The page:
Resource declaration in Bicep

This article describes the syntax you use to add a resource to your Bicep file. You are limited to 800 resources in a Bicep file. For more information, see Template limits.

Declaration

Add a resource declaration by using the resource keyword. You set a symbolic name for the resource. The symbolic name isn't the same as the resource name. You use the symbolic name to reference the resource in other parts of your Bicep file.

resource <symbolic-name> '<full-type-name>@<api-version>' = {
  <resource-properties>
}

So, a declaration for a storage account can start with:

resource stg 'Microsoft.Storage/storageAccounts@2021-04-01' = {
  ...
}

Symbolic names are case-sensitive. They may contain letters, numbers, and underscores (_). They can't start with a number. A resource can't have the same name as a parameter, variable, or module.

For the available resource types and version, see Bicep resource reference. Bicep doesn't support apiProfile, which is available in Azure Resource Manager templates (ARM templates) JSON.

To conditionally deploy a resource, use the if syntax. For more information, see Conditional deployment in Bicep.

resource <symbolic-name> '<full-type-name>@<api-version>' = if (condition) {
  <resource-properties>
}

To deploy more than one instance of a resource, use the for syntax. You can use the batchSize decorator to specify whether the instances are deployed serially or in parallel. For more information, see Iterative loops in Bicep.

@batchSize(int) // optional decorator for serial deployment
resource <symbolic-name> '<full-type-name>@<api-version>' = [for <item> in <collection>: {
  <properties-to-repeat>
}]

You can also use the for syntax on the resource properties to create an array.

resource <symbolic-name> '<full-type-name>@<api-version>' = {
  properties: {
    <array-property>: [for <item> in <collection>: <value-to-repeat>]
  }
}

Resource name

Each resource has a name. When setting the resource name, pay attention to the rules and restrictions for resource names.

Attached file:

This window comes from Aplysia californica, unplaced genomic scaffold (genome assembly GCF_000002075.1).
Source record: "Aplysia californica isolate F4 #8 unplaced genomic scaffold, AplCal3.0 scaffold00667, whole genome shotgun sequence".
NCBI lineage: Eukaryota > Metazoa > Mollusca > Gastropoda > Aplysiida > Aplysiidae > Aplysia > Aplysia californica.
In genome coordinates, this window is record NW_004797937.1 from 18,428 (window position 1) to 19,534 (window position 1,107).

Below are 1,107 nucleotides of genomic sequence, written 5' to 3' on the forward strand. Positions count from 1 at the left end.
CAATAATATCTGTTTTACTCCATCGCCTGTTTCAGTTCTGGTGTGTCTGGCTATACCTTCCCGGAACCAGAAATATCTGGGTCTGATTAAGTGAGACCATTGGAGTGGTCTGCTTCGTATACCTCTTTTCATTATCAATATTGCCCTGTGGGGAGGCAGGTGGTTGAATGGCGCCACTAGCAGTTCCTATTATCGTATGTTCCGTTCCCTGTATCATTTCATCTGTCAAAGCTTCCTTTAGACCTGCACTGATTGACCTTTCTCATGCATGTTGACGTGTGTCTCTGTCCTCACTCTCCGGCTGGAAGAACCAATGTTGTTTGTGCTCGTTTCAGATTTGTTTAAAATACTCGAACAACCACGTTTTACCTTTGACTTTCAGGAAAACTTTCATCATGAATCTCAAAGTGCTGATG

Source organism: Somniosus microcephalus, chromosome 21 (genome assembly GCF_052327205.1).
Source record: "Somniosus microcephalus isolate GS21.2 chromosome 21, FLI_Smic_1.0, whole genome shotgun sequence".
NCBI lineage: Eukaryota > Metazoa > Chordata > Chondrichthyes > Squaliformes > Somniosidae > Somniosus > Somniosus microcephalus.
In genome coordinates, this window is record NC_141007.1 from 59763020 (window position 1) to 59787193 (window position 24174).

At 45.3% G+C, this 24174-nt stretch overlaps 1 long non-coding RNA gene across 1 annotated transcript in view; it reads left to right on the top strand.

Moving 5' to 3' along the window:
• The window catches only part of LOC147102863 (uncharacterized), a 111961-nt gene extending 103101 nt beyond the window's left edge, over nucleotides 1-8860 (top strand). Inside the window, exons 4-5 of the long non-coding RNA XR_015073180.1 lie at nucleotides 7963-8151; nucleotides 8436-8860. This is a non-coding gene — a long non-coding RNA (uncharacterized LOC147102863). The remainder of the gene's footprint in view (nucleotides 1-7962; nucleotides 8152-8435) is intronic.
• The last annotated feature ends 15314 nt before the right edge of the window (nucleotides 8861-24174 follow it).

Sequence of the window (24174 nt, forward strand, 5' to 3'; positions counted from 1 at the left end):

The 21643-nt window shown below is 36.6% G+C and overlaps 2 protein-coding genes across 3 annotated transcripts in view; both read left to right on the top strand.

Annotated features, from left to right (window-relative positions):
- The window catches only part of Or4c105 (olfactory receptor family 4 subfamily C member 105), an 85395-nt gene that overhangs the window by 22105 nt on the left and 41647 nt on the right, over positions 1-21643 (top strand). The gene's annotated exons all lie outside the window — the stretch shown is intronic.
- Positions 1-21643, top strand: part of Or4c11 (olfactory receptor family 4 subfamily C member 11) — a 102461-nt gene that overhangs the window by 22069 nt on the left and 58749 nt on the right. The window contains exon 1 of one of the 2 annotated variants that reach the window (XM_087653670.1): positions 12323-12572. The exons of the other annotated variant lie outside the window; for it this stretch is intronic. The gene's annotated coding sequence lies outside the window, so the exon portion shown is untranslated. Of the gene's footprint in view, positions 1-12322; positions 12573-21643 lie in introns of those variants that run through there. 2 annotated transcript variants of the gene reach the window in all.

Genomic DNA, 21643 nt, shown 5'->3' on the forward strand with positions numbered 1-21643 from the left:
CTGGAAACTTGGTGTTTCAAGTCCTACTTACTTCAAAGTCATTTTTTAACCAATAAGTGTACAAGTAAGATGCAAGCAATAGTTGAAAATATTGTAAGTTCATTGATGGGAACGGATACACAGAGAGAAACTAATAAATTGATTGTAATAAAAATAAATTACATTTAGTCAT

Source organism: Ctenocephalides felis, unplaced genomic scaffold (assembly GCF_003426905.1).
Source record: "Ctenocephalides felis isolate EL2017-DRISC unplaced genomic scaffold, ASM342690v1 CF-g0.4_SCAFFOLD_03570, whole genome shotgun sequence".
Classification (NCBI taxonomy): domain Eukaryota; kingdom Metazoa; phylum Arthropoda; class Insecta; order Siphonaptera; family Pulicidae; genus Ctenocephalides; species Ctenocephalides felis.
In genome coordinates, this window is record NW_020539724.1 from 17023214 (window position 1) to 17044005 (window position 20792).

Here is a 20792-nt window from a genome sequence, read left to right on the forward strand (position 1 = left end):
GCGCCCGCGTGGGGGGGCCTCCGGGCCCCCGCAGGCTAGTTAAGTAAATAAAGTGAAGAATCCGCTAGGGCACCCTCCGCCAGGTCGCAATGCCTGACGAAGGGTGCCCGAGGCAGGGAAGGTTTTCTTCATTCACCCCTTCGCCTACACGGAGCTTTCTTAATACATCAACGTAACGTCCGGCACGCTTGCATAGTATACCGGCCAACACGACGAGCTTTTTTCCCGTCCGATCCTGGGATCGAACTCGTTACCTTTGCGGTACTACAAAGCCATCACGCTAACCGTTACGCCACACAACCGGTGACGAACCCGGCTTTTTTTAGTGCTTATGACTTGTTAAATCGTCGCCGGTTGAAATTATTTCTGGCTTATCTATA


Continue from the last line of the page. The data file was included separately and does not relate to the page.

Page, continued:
resource stg 'Microsoft.Storage/storageAccounts@2019-06-01' = {
  name: 'examplestorage'
  ...
}

Typically, you'd set the name to a parameter so you can pass in different values during deployment.

@minLength(3)
@maxLength(24)
param storageAccountName string

resource stg 'Microsoft.Storage/storageAccounts@2019-06-01' = {
  name: storageAccountName
  ...
}

Location

Many resources require a location. You can determine if the resource needs a location either through intellisense or template reference. The following example adds a location parameter that is used for the storage account.

resource stg 'Microsoft.Storage/storageAccounts@2019-06-01' = {
  name: 'examplestorage'
  location: 'eastus'
  ...
}

Typically, you'd set location to a parameter so you can deploy to different locations.

param location string = resourceGroup().location

resource stg 'Microsoft.Storage/storageAccounts@2019-06-01' = {
  name: 'examplestorage'
  location: location
  ...
}

Different resource types are supported in different locations. To get the supported locations for an Azure service, See Products available by region. To get the supported locations for a resource type, use Azure PowerShell or Azure CLI.

((Get-AzResourceProvider -ProviderNamespace Microsoft.Batch).ResourceTypes `
  | Where-Object ResourceTypeName -eq batchAccounts).Locations

Tags

You can apply tags to a resource during deployment. Tags help you logically organize your deployed resources. For examples of the different ways you can specify the tags, see ARM template tags.

Managed identities for Azure resources

Some resources support managed identities for Azure resources. Those resources have an identity object at the root level of the resource declaration.

You can use either system-assigned or user-assigned identities.

The following example shows how to configure a system-assigned identity for an Azure Kubernetes Service cluster.

resource aks 'Microsoft.ContainerService/managedClusters@2020-09-01' = {
  name: clusterName
  location: location
  tags: tags
  identity: {
    type: 'SystemAssigned'
  }

The next example shows how to configure a user-assigned identity for a virtual machine.

param userAssignedIdentity string

resource vm 'Microsoft.Compute/virtualMachines@2020-06-01' = {
  name: vmName
  location: location
  identity: {
    type: 'UserAssigned'
    userAssignedIdentities: {
      '${userAssignedIdentity}': {}
    }
  }

Resource-specific properties

The preceding properties are generic to most resource types. After setting those values, you need to set the properties that are specific to the resource type you're deploying.

Use intellisense or Bicep resource reference to determine which properties are available and which ones are required. The following example sets the remaining properties for a storage account.

resource stg 'Microsoft.Storage/storageAccounts@2019-06-01' = {
  name: 'examplestorage'
  location: 'eastus'
  sku: {
    name: 'Standard_LRS'
    tier: 'Standard'
  }
  kind: 'StorageV2'
  properties: {
    accessTier: 'Hot'
  }
}

Next steps